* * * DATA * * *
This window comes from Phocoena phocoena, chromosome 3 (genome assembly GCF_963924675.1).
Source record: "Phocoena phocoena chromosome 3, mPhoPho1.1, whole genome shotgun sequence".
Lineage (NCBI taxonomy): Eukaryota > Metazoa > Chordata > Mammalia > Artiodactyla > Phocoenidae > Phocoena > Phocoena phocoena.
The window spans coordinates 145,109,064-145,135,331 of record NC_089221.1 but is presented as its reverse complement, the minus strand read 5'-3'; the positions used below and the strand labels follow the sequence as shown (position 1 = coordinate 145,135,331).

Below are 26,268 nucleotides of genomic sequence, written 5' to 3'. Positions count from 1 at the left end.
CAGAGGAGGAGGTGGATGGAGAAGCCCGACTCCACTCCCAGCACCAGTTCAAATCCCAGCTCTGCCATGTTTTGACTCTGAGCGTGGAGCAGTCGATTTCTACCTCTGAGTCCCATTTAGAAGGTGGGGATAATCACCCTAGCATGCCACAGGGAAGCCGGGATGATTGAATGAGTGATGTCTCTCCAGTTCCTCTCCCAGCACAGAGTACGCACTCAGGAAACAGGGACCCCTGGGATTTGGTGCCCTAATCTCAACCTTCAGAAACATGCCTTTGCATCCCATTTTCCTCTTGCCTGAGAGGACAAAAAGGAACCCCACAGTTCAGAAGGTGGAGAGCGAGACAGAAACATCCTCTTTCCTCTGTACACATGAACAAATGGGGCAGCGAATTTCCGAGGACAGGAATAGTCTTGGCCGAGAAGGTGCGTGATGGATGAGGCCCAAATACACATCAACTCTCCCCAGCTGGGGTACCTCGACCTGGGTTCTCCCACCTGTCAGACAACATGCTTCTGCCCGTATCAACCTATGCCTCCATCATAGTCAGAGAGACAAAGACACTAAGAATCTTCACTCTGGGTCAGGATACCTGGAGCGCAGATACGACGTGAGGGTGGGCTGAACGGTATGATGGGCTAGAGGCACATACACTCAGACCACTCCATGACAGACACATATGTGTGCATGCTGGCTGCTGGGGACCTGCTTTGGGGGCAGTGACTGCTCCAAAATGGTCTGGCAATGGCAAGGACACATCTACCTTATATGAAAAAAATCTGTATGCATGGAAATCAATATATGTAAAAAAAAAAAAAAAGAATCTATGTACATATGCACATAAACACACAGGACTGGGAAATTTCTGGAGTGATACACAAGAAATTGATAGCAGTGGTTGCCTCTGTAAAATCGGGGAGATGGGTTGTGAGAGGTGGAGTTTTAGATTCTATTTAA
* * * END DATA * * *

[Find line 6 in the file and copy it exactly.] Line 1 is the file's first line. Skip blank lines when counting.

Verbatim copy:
CAGAGGAGGAGGTGGATGGAGAAGCCCGACTCCACTCCCAGCACCAGTTCAAATCCCAGCTCTGCCATGTTTTGACTCTGAGCGTGGAGCAGTCGATTTCTACCTCTGAGTCCCATTTAGAAGGTGGGGATAATCACCCTAGCATGCCACAGGGAAGCCGGGATGATTGAATGAGTGATGTCTCTCCAGTTCCTCTCCCAGCACAGAGTACGCACTCAGGAAACAGGGACCCCTGGGATTTGGTGCCCTAATCTCAACCTTCAGAAACATGCCTTTGCATCCCATTTTCCTCTTGCCTGAGAGGACAAAAAGGAACCCCACAGTTCAGAAGGTGGAGAGCGAGACAGAAACATCCTCTTTCCTCTGTACACATGAACAAATGGGGCAGCGAATTTCCGAGGACAGGAATAGTCTTGGCCGAGAAGGTGCGTGATGGATGAGGCCCAAATACACATCAACTCTCCCCAGCTGGGGTACCTCGACCTGGGTTCTCCCACCTGTCAGACAACATGCTTCTGCCCGTATCAACCTATGCCTCCATCATAGTCAGAGAGACAAAGACACTAAGAATCTTCACTCTGGGTCAGGATACCTGGAGCGCAGATACGACGTGAGGGTGGGCTGAACGGTATGATGGGCTAGAGGCACATACACTCAGACCACTCCATGACAGACACATATGTGTGCATGCTGGCTGCTGGGGACCTGCTTTGGGGGCAGTGACTGCTCCAAAATGGTCTGGCAATGGCAAGGACACATCTACCTTATATGAAAAAAATCTGTATGCATGGAAATCAATATATGTAAAAAAAAAAAAAAAGAATCTATGTACATATGCACATAAACACACAGGACTGGGAAATTTCTGGAGTGATACACAAGAAATTGATAGCAGTGGTTGCCTCTGTAAAATCGGGGAGATGGGTTGTGAGAGGTGGAGTTTTAGATTCTATTTAA